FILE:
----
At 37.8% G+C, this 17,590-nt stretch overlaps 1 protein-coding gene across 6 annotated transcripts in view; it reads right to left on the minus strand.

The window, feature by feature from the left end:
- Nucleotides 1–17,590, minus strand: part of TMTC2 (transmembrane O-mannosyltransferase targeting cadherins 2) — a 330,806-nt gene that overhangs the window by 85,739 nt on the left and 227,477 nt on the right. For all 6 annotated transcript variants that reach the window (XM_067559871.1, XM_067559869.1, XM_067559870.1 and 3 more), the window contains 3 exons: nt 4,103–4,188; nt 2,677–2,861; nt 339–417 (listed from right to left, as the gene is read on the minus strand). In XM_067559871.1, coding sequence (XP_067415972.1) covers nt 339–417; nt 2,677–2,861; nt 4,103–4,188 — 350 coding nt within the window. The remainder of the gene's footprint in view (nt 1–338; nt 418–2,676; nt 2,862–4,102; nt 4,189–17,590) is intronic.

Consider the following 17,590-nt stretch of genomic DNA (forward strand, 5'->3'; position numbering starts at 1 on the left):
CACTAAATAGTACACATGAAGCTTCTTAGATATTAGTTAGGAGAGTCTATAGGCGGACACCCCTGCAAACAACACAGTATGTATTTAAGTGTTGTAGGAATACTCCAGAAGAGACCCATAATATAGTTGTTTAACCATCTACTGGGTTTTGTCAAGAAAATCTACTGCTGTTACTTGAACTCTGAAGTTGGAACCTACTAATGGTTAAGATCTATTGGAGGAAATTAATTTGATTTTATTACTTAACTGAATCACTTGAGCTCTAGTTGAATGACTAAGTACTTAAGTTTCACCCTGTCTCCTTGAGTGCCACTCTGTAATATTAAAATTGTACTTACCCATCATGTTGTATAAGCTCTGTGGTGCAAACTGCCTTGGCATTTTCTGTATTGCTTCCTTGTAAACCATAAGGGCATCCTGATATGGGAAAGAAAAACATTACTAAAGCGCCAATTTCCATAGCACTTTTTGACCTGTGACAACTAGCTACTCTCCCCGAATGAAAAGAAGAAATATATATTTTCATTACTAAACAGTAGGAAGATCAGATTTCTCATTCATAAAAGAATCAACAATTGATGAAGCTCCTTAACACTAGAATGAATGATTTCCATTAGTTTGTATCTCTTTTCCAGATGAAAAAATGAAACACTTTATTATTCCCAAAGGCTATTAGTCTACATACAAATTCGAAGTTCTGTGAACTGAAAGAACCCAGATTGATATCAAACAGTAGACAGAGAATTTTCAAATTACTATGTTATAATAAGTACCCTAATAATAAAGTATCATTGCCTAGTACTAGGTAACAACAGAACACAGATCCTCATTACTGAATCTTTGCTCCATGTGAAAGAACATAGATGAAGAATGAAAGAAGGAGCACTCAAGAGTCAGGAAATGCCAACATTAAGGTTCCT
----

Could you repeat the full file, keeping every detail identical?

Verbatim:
At 37.8% G+C, this 17,590-nt stretch overlaps 1 protein-coding gene across 6 annotated transcripts in view; it reads right to left on the minus strand.

The window, feature by feature from the left end:
- Nucleotides 1–17,590, minus strand: part of TMTC2 (transmembrane O-mannosyltransferase targeting cadherins 2) — a 330,806-nt gene that overhangs the window by 85,739 nt on the left and 227,477 nt on the right. For all 6 annotated transcript variants that reach the window (XM_067559871.1, XM_067559869.1, XM_067559870.1 and 3 more), the window contains 3 exons: nt 4,103–4,188; nt 2,677–2,861; nt 339–417 (listed from right to left, as the gene is read on the minus strand). In XM_067559871.1, coding sequence (XP_067415972.1) covers nt 339–417; nt 2,677–2,861; nt 4,103–4,188 — 350 coding nt within the window. The remainder of the gene's footprint in view (nt 1–338; nt 418–2,676; nt 2,862–4,102; nt 4,189–17,590) is intronic.

Consider the following 17,590-nt stretch of genomic DNA (forward strand, 5'->3'; position numbering starts at 1 on the left):
CACTAAATAGTACACATGAAGCTTCTTAGATATTAGTTAGGAGAGTCTATAGGCGGACACCCCTGCAAACAACACAGTATGTATTTAAGTGTTGTAGGAATACTCCAGAAGAGACCCATAATATAGTTGTTTAACCATCTACTGGGTTTTGTCAAGAAAATCTACTGCTGTTACTTGAACTCTGAAGTTGGAACCTACTAATGGTTAAGATCTATTGGAGGAAATTAATTTGATTTTATTACTTAACTGAATCACTTGAGCTCTAGTTGAATGACTAAGTACTTAAGTTTCACCCTGTCTCCTTGAGTGCCACTCTGTAATATTAAAATTGTACTTACCCATCATGTTGTATAAGCTCTGTGGTGCAAACTGCCTTGGCATTTTCTGTATTGCTTCCTTGTAAACCATAAGGGCATCCTGATATGGGAAAGAAAAACATTACTAAAGCGCCAATTTCCATAGCACTTTTTGACCTGTGACAACTAGCTACTCTCCCCGAATGAAAAGAAGAAATATATATTTTCATTACTAAACAGTAGGAAGATCAGATTTCTCATTCATAAAAGAATCAACAATTGATGAAGCTCCTTAACACTAGAATGAATGATTTCCATTAGTTTGTATCTCTTTTCCAGATGAAAAAATGAAACACTTTATTATTCCCAAAGGCTATTAGTCTACATACAAATTCGAAGTTCTGTGAACTGAAAGAACCCAGATTGATATCAAACAGTAGACAGAGAATTTTCAAATTACTATGTTATAATAAGTACCCTAATAATAAAGTATCATTGCCTAGTACTAGGTAACAACAGAACACAGATCCTCATTACTGAATCTTTGCTCCATGTGAAAGAACATAGATGAAGAATGAAAGAAGGAGCACTCAAGAGTCAGGAAATGCCAACATTAAGGTTCCT